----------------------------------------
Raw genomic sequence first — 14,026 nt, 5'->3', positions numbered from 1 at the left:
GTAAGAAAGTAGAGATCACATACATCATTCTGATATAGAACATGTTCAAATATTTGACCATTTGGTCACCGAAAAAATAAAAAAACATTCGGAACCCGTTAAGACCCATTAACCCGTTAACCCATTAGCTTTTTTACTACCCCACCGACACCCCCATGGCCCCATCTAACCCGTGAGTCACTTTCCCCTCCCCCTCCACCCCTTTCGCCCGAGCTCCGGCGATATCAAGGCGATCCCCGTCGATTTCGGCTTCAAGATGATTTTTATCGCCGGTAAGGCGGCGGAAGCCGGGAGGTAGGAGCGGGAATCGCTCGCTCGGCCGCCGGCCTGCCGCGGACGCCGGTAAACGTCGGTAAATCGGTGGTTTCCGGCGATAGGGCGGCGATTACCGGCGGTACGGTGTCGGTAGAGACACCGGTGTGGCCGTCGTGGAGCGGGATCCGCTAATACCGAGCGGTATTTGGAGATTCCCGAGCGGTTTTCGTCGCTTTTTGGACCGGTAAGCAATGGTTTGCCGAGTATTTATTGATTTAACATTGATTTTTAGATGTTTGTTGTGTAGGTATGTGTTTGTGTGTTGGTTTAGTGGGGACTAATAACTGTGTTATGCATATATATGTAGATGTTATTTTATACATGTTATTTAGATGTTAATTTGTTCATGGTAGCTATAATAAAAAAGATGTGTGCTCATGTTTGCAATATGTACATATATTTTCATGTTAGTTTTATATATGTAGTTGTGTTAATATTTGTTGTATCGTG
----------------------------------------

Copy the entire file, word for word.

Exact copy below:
Raw genomic sequence first — 14,026 nt, 5'->3', positions numbered from 1 at the left:
GTAAGAAAGTAGAGATCACATACATCATTCTGATATAGAACATGTTCAAATATTTGACCATTTGGTCACCGAAAAAATAAAAAAACATTCGGAACCCGTTAAGACCCATTAACCCGTTAACCCATTAGCTTTTTTACTACCCCACCGACACCCCCATGGCCCCATCTAACCCGTGAGTCACTTTCCCCTCCCCCTCCACCCCTTTCGCCCGAGCTCCGGCGATATCAAGGCGATCCCCGTCGATTTCGGCTTCAAGATGATTTTTATCGCCGGTAAGGCGGCGGAAGCCGGGAGGTAGGAGCGGGAATCGCTCGCTCGGCCGCCGGCCTGCCGCGGACGCCGGTAAACGTCGGTAAATCGGTGGTTTCCGGCGATAGGGCGGCGATTACCGGCGGTACGGTGTCGGTAGAGACACCGGTGTGGCCGTCGTGGAGCGGGATCCGCTAATACCGAGCGGTATTTGGAGATTCCCGAGCGGTTTTCGTCGCTTTTTGGACCGGTAAGCAATGGTTTGCCGAGTATTTATTGATTTAACATTGATTTTTAGATGTTTGTTGTGTAGGTATGTGTTTGTGTGTTGGTTTAGTGGGGACTAATAACTGTGTTATGCATATATATGTAGATGTTATTTTATACATGTTATTTAGATGTTAATTTGTTCATGGTAGCTATAATAAAAAAGATGTGTGCTCATGTTTGCAATATGTACATATATTTTCATGTTAGTTTTATATATGTAGTTGTGTTAATATTTGTTGTATCGTG